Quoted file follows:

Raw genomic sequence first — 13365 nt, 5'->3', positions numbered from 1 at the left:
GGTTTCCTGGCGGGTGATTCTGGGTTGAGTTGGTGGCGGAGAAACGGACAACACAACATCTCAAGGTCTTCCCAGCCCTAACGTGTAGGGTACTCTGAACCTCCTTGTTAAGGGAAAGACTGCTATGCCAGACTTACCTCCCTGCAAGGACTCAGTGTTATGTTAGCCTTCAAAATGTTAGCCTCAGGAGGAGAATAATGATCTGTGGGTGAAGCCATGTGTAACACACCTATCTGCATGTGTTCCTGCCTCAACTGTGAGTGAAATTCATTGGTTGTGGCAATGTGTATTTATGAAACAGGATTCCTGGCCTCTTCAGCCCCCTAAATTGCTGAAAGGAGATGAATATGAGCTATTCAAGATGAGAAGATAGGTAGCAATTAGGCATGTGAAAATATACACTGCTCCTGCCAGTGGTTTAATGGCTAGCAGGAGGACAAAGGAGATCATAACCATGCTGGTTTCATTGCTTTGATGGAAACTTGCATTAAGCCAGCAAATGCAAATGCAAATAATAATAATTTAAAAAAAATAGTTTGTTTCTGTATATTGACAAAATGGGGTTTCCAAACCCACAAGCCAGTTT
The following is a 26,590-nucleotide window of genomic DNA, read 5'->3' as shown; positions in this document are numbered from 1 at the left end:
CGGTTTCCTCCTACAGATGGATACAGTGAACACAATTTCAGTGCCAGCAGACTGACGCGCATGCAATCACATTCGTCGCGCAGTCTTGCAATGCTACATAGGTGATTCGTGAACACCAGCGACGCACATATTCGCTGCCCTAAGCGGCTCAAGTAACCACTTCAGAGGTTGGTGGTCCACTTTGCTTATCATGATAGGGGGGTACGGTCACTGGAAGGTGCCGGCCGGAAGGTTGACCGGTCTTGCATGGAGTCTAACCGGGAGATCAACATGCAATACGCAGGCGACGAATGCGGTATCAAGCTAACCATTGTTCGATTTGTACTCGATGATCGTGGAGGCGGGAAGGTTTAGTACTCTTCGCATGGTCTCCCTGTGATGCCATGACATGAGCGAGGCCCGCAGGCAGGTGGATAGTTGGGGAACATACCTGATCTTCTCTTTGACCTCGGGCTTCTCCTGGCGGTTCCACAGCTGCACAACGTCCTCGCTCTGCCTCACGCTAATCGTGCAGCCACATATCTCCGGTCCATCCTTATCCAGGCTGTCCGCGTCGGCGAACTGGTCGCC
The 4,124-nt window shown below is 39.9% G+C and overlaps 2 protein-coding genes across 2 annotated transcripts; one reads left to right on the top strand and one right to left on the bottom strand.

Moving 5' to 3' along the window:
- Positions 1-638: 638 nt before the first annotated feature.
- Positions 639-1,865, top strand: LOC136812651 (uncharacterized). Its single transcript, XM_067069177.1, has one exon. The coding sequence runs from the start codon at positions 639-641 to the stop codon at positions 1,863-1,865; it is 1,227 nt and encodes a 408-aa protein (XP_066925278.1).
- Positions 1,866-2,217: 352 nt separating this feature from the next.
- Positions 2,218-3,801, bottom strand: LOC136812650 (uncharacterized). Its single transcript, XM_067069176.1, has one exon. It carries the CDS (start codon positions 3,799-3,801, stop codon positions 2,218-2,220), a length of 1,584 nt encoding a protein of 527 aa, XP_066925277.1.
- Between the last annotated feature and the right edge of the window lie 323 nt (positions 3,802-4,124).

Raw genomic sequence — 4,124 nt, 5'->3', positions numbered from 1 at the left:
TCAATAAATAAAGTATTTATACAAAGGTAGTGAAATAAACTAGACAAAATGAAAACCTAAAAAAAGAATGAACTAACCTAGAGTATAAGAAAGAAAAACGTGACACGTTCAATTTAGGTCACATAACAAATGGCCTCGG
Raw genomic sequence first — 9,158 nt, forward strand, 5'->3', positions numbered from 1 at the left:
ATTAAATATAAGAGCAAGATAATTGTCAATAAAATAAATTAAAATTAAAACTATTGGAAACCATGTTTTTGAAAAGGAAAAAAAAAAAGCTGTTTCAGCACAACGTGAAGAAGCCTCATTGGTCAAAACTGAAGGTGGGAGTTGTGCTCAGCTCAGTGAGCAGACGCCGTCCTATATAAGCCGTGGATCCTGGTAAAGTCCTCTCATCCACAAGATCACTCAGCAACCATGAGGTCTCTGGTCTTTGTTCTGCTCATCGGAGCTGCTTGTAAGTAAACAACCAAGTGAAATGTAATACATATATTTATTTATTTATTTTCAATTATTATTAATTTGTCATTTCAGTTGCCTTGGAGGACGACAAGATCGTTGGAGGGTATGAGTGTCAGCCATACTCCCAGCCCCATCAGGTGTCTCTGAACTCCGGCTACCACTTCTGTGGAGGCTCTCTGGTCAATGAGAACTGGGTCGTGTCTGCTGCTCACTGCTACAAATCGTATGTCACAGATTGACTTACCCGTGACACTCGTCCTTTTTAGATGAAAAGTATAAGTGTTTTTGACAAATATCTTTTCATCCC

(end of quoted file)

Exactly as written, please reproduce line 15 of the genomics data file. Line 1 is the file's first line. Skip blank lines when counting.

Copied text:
ATTAAATATAAGAGCAAGATAATTGTCAATAAAATAAATTAAAATTAAAACTATTGGAAACCATGTTTTTGAAAAGGAAAAAAAAAAAGCTGTTTCAGCACAACGTGAAGAAGCCTCATTGGTCAAAACTGAAGGTGGGAGTTGTGCTCAGCTCAGTGAGCAGACGCCGTCCTATATAAGCCGTGGATCCTGGTAAAGTCCTCTCATCCACAAGATCACTCAGCAACCATGAGGTCTCTGGTCTTTGTTCTGCTCATCGGAGCTGCTTGTAAGTAAACAACCAAGTGAAATGTAATACATATATTTATTTATTTATTTTCAATTATTATTAATTTGTCATTTCAGTTGCCTTGGAGGACGACAAGATCGTTGGAGGGTATGAGTGTCAGCCATACTCCCAGCCCCATCAGGTGTCTCTGAACTCCGGCTACCACTTCTGTGGAGGCTCTCTGGTCAATGAGAACTGGGTCGTGTCTGCTGCTCACTGCTACAAATCGTATGTCACAGATTGACTTACCCGTGACACTCGTCCTTTTTAGATGAAAAGTATAAGTGTTTTTGACAAATATCTTTTCATCCC